Yashpal now says he wants his son’s name to be synonymous with “communal harmony”.
The family is also planning to set up an organisation to help people who want to marry partners who are not from the same community.
Communal tensions are a constant worry in the world’s biggest democracy. Indians are being whipped up by the demonisation of the other, egged on by the rhetoric of politicians and a feverish media.
Activists claim anti-Muslim sentiment has increased in some places since Prime Minister Narendra Modi and his Hindu-nationalist BJP came to power in 2014.
Yashpal, 59, now plans to help couples who do not belong to the same community. He is being aided in his efforts by young Hindu and Muslim men, and members of his family like Ashish Duggal, Ankit’s cousin.
“This iftar is a message … in India, Hindus, Muslims, Sikhs and Christians all are equal. We will celebrate festivals of all faiths. Today is just a beginning,” Ashish said.
“Many people after Ankit’s death approached us with sectarian messages, they probably wanted riots to follow this tragedy. I had told journalists that please report what we are telling you, ‘don’t use additives.’
“I remember some media showing cartoons of a visibly Muslim-looking man taking a sword to Ankit’s throat.
“What was the need for this? My brother is gone, but don’t do this,” he adds.
Members of the family and Ankit’s friends have rallied around Yashpal and his wife both of whom are battling medical conditions.
The government has yet to provide any financial help to the family, they say.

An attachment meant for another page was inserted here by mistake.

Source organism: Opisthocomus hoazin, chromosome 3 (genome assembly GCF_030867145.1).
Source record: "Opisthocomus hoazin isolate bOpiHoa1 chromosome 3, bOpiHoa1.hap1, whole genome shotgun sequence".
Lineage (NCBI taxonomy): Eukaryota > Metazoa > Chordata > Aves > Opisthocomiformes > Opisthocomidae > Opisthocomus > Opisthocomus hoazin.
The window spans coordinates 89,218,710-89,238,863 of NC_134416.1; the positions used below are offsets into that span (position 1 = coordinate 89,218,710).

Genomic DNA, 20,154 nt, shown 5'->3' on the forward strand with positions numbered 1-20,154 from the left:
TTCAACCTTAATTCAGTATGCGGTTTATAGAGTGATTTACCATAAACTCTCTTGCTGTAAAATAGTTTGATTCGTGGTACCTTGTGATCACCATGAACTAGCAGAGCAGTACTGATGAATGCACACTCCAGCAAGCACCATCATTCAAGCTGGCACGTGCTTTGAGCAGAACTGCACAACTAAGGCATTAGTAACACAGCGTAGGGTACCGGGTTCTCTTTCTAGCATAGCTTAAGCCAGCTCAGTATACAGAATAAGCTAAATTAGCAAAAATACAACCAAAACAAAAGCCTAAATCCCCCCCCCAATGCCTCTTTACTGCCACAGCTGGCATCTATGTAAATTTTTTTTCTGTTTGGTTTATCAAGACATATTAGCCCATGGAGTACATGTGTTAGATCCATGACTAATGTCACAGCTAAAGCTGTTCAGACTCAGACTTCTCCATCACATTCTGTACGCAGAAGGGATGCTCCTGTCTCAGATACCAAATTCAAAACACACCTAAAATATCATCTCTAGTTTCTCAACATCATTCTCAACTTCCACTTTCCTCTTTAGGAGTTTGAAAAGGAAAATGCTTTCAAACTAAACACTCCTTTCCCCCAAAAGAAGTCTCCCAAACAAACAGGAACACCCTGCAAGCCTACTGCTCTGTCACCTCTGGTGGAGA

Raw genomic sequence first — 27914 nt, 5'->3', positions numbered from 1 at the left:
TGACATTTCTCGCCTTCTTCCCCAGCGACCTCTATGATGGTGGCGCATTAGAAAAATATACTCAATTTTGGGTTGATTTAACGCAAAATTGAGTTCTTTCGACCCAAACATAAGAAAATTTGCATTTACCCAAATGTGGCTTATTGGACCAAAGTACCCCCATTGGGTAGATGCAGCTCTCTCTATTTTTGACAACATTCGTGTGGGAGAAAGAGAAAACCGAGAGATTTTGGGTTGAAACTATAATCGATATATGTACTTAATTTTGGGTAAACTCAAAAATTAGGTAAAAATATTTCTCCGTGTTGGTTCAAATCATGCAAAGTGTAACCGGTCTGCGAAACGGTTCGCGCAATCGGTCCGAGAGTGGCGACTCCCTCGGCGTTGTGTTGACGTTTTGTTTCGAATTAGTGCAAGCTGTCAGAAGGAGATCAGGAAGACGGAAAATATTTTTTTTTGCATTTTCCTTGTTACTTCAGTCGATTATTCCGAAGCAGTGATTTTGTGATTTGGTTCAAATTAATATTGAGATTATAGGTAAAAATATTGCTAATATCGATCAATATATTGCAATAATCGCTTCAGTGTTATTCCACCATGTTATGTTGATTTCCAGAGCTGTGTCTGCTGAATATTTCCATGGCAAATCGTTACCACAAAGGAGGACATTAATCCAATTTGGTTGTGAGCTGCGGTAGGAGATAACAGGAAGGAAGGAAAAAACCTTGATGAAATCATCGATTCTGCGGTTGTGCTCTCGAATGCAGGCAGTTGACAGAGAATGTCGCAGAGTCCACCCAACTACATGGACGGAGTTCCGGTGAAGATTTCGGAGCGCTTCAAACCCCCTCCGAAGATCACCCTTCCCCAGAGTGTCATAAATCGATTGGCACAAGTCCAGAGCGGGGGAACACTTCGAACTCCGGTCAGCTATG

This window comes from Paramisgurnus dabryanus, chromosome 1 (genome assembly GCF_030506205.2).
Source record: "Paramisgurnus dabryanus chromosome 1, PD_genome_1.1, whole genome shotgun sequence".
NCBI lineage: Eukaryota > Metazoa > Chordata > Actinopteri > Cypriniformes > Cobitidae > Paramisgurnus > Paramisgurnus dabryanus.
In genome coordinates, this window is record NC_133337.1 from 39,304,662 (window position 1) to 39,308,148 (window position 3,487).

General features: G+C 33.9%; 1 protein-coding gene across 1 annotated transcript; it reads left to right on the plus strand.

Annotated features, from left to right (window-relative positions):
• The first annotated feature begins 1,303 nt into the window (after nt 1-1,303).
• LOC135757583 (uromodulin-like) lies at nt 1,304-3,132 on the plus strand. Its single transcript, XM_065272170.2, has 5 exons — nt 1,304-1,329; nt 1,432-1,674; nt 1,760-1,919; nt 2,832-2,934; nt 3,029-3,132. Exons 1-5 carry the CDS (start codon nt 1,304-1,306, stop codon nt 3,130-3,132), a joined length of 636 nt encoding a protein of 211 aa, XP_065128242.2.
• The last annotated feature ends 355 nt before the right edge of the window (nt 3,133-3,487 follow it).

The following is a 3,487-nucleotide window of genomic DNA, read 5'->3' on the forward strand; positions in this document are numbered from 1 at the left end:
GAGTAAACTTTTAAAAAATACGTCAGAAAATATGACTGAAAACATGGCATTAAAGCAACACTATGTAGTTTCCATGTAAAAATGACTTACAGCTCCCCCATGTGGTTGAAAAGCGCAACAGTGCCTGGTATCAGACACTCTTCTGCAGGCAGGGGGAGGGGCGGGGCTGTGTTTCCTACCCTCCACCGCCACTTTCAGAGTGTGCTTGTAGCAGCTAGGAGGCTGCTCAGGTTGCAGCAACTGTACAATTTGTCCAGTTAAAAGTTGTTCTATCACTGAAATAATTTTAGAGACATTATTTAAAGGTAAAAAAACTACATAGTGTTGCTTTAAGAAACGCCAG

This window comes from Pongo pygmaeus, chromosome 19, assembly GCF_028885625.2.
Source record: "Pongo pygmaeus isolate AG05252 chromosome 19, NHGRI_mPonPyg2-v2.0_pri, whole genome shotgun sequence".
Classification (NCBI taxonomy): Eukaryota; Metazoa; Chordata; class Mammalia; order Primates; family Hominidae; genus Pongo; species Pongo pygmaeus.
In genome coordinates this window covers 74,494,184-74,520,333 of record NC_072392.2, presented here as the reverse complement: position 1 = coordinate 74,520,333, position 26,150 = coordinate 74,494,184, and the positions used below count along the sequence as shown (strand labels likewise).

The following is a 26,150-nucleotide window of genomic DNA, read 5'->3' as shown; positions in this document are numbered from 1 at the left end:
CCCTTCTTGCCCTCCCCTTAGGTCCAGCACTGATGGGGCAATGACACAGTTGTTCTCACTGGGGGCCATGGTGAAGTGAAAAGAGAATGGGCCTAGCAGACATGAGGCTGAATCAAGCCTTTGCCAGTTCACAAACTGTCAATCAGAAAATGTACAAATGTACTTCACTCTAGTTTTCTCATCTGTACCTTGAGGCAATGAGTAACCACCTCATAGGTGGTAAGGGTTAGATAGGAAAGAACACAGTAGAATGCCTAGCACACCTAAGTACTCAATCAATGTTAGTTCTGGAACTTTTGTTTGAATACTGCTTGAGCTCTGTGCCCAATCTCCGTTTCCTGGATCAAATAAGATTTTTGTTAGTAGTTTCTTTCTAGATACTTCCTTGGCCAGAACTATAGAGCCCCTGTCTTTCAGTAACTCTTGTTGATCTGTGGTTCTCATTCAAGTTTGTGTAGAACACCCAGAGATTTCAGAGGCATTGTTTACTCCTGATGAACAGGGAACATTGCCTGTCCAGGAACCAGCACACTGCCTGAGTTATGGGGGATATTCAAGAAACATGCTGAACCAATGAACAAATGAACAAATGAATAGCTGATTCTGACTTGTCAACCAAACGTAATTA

“They try to be happy, we try to make them happy, neither can I become Ankit, nor can they forget their son,” says Ashish.
Groups of curious policemen guarded both ends of the lane leading to Yashpal’s house although most residents were indoors after a particularly hot day.
Memories of that day, when Ankit was killed, are still fresh, says a neighbour who did not want to be named.
Their only child has been killed, they are trying to rebuild their lives in the aftermath of a great tragedy, she said when asked about the old couple’s life since that fateful day in February.
A charge sheet has been filed by the New Delhi police against the four accused – the girl’s father, mother, uncle and brother are in police custody.
I want my son's killers to be hanged, but I will not direct hate towards any faith.
“I want my son’s killers to be hanged, but I will not direct hate towards any faith,” Yashpal told Al Jazeera.
India is predominantly Hindu but with large religious minorities peppered throughout. About a fifth of India’s 1.27 billion people identifies as belonging to faiths other than Hinduism.
Horrific episodes of Hindu-Muslim violence have periodically scarred India’s history since it gained independence from the British rule. Around one million people were killed during the partition of British India into India and Pakistan in 1947.
Many at the event said they don’t know what the lasting answer to the problem was, except to continue challenging such violence and hate when they arise.